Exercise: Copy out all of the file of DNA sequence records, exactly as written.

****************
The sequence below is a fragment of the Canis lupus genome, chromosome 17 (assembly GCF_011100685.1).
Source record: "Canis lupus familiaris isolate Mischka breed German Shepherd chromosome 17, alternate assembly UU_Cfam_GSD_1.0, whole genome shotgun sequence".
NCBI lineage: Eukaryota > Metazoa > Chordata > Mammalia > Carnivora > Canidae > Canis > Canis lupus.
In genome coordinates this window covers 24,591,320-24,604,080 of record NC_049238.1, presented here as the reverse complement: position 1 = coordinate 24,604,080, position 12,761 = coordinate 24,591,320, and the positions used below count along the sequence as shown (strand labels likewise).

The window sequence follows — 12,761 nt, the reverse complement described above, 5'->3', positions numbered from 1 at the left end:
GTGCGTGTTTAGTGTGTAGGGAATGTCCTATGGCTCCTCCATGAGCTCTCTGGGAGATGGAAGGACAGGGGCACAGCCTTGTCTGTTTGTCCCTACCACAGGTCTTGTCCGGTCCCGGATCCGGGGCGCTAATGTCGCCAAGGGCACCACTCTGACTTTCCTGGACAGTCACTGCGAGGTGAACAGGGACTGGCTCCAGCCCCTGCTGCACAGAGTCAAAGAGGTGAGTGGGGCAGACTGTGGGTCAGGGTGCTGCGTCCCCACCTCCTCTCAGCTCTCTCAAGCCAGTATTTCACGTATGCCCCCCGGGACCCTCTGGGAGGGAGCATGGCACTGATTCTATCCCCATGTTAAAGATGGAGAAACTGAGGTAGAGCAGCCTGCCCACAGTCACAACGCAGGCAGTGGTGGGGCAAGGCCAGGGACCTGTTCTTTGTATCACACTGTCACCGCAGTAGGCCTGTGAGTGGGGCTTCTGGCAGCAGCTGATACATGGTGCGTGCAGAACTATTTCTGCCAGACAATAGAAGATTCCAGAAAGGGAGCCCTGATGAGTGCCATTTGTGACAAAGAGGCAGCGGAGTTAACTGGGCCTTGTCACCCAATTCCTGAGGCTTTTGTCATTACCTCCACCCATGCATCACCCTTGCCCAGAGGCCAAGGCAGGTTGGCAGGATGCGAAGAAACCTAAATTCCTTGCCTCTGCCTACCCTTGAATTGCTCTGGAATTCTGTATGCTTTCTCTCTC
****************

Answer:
The sequence below is a fragment of the Canis lupus genome, chromosome 17 (assembly GCF_011100685.1).
Source record: "Canis lupus familiaris isolate Mischka breed German Shepherd chromosome 17, alternate assembly UU_Cfam_GSD_1.0, whole genome shotgun sequence".
NCBI lineage: Eukaryota > Metazoa > Chordata > Mammalia > Carnivora > Canidae > Canis > Canis lupus.
In genome coordinates this window covers 24,591,320-24,604,080 of record NC_049238.1, presented here as the reverse complement: position 1 = coordinate 24,604,080, position 12,761 = coordinate 24,591,320, and the positions used below count along the sequence as shown (strand labels likewise).

The window sequence follows — 12,761 nt, the reverse complement described above, 5'->3', positions numbered from 1 at the left end:
GTGCGTGTTTAGTGTGTAGGGAATGTCCTATGGCTCCTCCATGAGCTCTCTGGGAGATGGAAGGACAGGGGCACAGCCTTGTCTGTTTGTCCCTACCACAGGTCTTGTCCGGTCCCGGATCCGGGGCGCTAATGTCGCCAAGGGCACCACTCTGACTTTCCTGGACAGTCACTGCGAGGTGAACAGGGACTGGCTCCAGCCCCTGCTGCACAGAGTCAAAGAGGTGAGTGGGGCAGACTGTGGGTCAGGGTGCTGCGTCCCCACCTCCTCTCAGCTCTCTCAAGCCAGTATTTCACGTATGCCCCCCGGGACCCTCTGGGAGGGAGCATGGCACTGATTCTATCCCCATGTTAAAGATGGAGAAACTGAGGTAGAGCAGCCTGCCCACAGTCACAACGCAGGCAGTGGTGGGGCAAGGCCAGGGACCTGTTCTTTGTATCACACTGTCACCGCAGTAGGCCTGTGAGTGGGGCTTCTGGCAGCAGCTGATACATGGTGCGTGCAGAACTATTTCTGCCAGACAATAGAAGATTCCAGAAAGGGAGCCCTGATGAGTGCCATTTGTGACAAAGAGGCAGCGGAGTTAACTGGGCCTTGTCACCCAATTCCTGAGGCTTTTGTCATTACCTCCACCCATGCATCACCCTTGCCCAGAGGCCAAGGCAGGTTGGCAGGATGCGAAGAAACCTAAATTCCTTGCCTCTGCCTACCCTTGAATTGCTCTGGAATTCTGTATGCTTTCTCTCTC